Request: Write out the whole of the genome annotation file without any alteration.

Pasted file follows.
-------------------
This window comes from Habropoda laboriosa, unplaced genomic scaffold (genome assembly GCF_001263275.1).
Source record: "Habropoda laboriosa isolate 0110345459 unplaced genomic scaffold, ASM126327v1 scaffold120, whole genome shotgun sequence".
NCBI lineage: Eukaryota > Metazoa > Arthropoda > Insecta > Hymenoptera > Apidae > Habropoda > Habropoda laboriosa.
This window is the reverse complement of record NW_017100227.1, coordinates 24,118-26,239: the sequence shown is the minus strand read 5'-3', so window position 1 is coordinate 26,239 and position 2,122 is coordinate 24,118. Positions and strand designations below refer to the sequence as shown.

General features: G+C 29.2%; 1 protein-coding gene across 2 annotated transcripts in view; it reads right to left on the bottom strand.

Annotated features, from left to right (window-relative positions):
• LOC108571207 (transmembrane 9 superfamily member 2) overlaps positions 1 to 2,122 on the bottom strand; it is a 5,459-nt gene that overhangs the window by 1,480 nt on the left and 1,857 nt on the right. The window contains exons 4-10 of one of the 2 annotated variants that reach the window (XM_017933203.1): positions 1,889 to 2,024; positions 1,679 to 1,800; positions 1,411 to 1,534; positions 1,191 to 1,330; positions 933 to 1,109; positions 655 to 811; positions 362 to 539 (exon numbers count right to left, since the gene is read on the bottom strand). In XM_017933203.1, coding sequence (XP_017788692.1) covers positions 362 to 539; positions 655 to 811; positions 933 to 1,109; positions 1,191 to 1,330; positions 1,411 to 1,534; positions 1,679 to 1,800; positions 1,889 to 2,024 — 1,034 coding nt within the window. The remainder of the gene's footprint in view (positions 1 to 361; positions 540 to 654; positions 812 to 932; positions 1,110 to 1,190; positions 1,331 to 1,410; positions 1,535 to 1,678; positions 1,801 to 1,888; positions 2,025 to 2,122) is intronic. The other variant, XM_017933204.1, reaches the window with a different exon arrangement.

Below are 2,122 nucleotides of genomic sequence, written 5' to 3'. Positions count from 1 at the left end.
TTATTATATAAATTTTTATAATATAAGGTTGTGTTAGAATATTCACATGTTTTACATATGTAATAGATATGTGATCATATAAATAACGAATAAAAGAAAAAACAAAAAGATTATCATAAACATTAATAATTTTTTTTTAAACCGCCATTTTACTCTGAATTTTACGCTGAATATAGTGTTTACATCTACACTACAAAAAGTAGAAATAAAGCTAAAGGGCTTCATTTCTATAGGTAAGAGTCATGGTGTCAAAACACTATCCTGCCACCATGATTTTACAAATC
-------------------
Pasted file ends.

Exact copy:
This window comes from Habropoda laboriosa, unplaced genomic scaffold (genome assembly GCF_001263275.1).
Source record: "Habropoda laboriosa isolate 0110345459 unplaced genomic scaffold, ASM126327v1 scaffold120, whole genome shotgun sequence".
NCBI lineage: Eukaryota > Metazoa > Arthropoda > Insecta > Hymenoptera > Apidae > Habropoda > Habropoda laboriosa.
This window is the reverse complement of record NW_017100227.1, coordinates 24,118-26,239: the sequence shown is the minus strand read 5'-3', so window position 1 is coordinate 26,239 and position 2,122 is coordinate 24,118. Positions and strand designations below refer to the sequence as shown.

General features: G+C 29.2%; 1 protein-coding gene across 2 annotated transcripts in view; it reads right to left on the bottom strand.

Annotated features, from left to right (window-relative positions):
• LOC108571207 (transmembrane 9 superfamily member 2) overlaps positions 1 to 2,122 on the bottom strand; it is a 5,459-nt gene that overhangs the window by 1,480 nt on the left and 1,857 nt on the right. The window contains exons 4-10 of one of the 2 annotated variants that reach the window (XM_017933203.1): positions 1,889 to 2,024; positions 1,679 to 1,800; positions 1,411 to 1,534; positions 1,191 to 1,330; positions 933 to 1,109; positions 655 to 811; positions 362 to 539 (exon numbers count right to left, since the gene is read on the bottom strand). In XM_017933203.1, coding sequence (XP_017788692.1) covers positions 362 to 539; positions 655 to 811; positions 933 to 1,109; positions 1,191 to 1,330; positions 1,411 to 1,534; positions 1,679 to 1,800; positions 1,889 to 2,024 — 1,034 coding nt within the window. The remainder of the gene's footprint in view (positions 1 to 361; positions 540 to 654; positions 812 to 932; positions 1,110 to 1,190; positions 1,331 to 1,410; positions 1,535 to 1,678; positions 1,801 to 1,888; positions 2,025 to 2,122) is intronic. The other variant, XM_017933204.1, reaches the window with a different exon arrangement.

Below are 2,122 nucleotides of genomic sequence, written 5' to 3'. Positions count from 1 at the left end.
TTATTATATAAATTTTTATAATATAAGGTTGTGTTAGAATATTCACATGTTTTACATATGTAATAGATATGTGATCATATAAATAACGAATAAAAGAAAAAACAAAAAGATTATCATAAACATTAATAATTTTTTTTTAAACCGCCATTTTACTCTGAATTTTACGCTGAATATAGTGTTTACATCTACACTACAAAAAGTAGAAATAAAGCTAAAGGGCTTCATTTCTATAGGTAAGAGTCATGGTGTCAAAACACTATCCTGCCACCATGATTTTACAAATC